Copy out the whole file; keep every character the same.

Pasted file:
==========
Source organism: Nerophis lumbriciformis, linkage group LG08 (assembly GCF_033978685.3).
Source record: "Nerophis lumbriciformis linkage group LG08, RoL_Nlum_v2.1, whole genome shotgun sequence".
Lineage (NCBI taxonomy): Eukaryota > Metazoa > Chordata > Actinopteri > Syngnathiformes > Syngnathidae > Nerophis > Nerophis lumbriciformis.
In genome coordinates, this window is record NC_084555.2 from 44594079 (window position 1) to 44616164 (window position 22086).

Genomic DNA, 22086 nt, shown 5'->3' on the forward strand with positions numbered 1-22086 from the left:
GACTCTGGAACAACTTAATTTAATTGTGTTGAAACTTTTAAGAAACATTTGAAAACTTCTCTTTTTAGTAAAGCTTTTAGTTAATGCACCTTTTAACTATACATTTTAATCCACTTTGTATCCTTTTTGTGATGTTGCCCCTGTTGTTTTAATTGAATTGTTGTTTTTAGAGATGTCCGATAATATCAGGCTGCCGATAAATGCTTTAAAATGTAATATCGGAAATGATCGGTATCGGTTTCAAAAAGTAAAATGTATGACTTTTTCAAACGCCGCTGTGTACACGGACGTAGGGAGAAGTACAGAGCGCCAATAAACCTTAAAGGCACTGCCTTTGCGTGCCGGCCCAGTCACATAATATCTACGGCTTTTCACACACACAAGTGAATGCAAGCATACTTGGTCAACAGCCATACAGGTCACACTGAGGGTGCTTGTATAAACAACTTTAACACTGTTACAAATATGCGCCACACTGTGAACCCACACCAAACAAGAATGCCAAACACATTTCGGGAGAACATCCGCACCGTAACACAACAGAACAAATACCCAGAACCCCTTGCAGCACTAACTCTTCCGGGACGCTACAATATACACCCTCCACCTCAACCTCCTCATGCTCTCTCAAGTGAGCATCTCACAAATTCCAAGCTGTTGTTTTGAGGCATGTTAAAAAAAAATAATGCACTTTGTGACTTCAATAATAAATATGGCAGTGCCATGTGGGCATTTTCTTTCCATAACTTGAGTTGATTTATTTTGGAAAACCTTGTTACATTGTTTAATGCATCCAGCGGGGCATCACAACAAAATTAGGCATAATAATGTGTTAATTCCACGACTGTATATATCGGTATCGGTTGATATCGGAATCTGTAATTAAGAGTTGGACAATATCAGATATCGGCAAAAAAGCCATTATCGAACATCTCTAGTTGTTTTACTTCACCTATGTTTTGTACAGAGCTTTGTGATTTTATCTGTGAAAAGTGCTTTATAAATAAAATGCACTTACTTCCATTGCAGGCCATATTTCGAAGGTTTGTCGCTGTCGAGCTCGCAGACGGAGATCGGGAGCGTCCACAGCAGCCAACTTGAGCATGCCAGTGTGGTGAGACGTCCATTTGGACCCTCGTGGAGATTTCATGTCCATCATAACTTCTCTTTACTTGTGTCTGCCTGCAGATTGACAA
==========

Source organism: Nerophis lumbriciformis, linkage group LG08 (assembly GCF_033978685.3).
Source record: "Nerophis lumbriciformis linkage group LG08, RoL_Nlum_v2.1, whole genome shotgun sequence".
Lineage (NCBI taxonomy): Eukaryota > Metazoa > Chordata > Actinopteri > Syngnathiformes > Syngnathidae > Nerophis > Nerophis lumbriciformis.
In genome coordinates, this window is record NC_084555.2 from 44594079 (window position 1) to 44616164 (window position 22086).

Genomic DNA, 22086 nt, shown 5'->3' on the forward strand with positions numbered 1-22086 from the left:
GACTCTGGAACAACTTAATTTAATTGTGTTGAAACTTTTAAGAAACATTTGAAAACTTCTCTTTTTAGTAAAGCTTTTAGTTAATGCACCTTTTAACTATACATTTTAATCCACTTTGTATCCTTTTTGTGATGTTGCCCCTGTTGTTTTAATTGAATTGTTGTTTTTAGAGATGTCCGATAATATCAGGCTGCCGATAAATGCTTTAAAATGTAATATCGGAAATGATCGGTATCGGTTTCAAAAAGTAAAATGTATGACTTTTTCAAACGCCGCTGTGTACACGGACGTAGGGAGAAGTACAGAGCGCCAATAAACCTTAAAGGCACTGCCTTTGCGTGCCGGCCCAGTCACATAATATCTACGGCTTTTCACACACACAAGTGAATGCAAGCATACTTGGTCAACAGCCATACAGGTCACACTGAGGGTGCTTGTATAAACAACTTTAACACTGTTACAAATATGCGCCACACTGTGAACCCACACCAAACAAGAATGCCAAACACATTTCGGGAGAACATCCGCACCGTAACACAACAGAACAAATACCCAGAACCCCTTGCAGCACTAACTCTTCCGGGACGCTACAATATACACCCTCCACCTCAACCTCCTCATGCTCTCTCAAGTGAGCATCTCACAAATTCCAAGCTGTTGTTTTGAGGCATGTTAAAAAAAAATAATGCACTTTGTGACTTCAATAATAAATATGGCAGTGCCATGTGGGCATTTTCTTTCCATAACTTGAGTTGATTTATTTTGGAAAACCTTGTTACATTGTTTAATGCATCCAGCGGGGCATCACAACAAAATTAGGCATAATAATGTGTTAATTCCACGACTGTATATATCGGTATCGGTTGATATCGGAATCTGTAATTAAGAGTTGGACAATATCAGATATCGGCAAAAAAGCCATTATCGAACATCTCTAGTTGTTTTACTTCACCTATGTTTTGTACAGAGCTTTGTGATTTTATCTGTGAAAAGTGCTTTATAAATAAAATGCACTTACTTCCATTGCAGGCCATATTTCGAAGGTTTGTCGCTGTCGAGCTCGCAGACGGAGATCGGGAGCGTCCACAGCAGCCAACTTGAGCATGCCAGTGTGGTGAGACGTCCATTTGGACCCTCGTGGAGATTTCATGTCCATCATAACTTCTCTTTACTTGTGTCTGCCTGCAGATTGACAA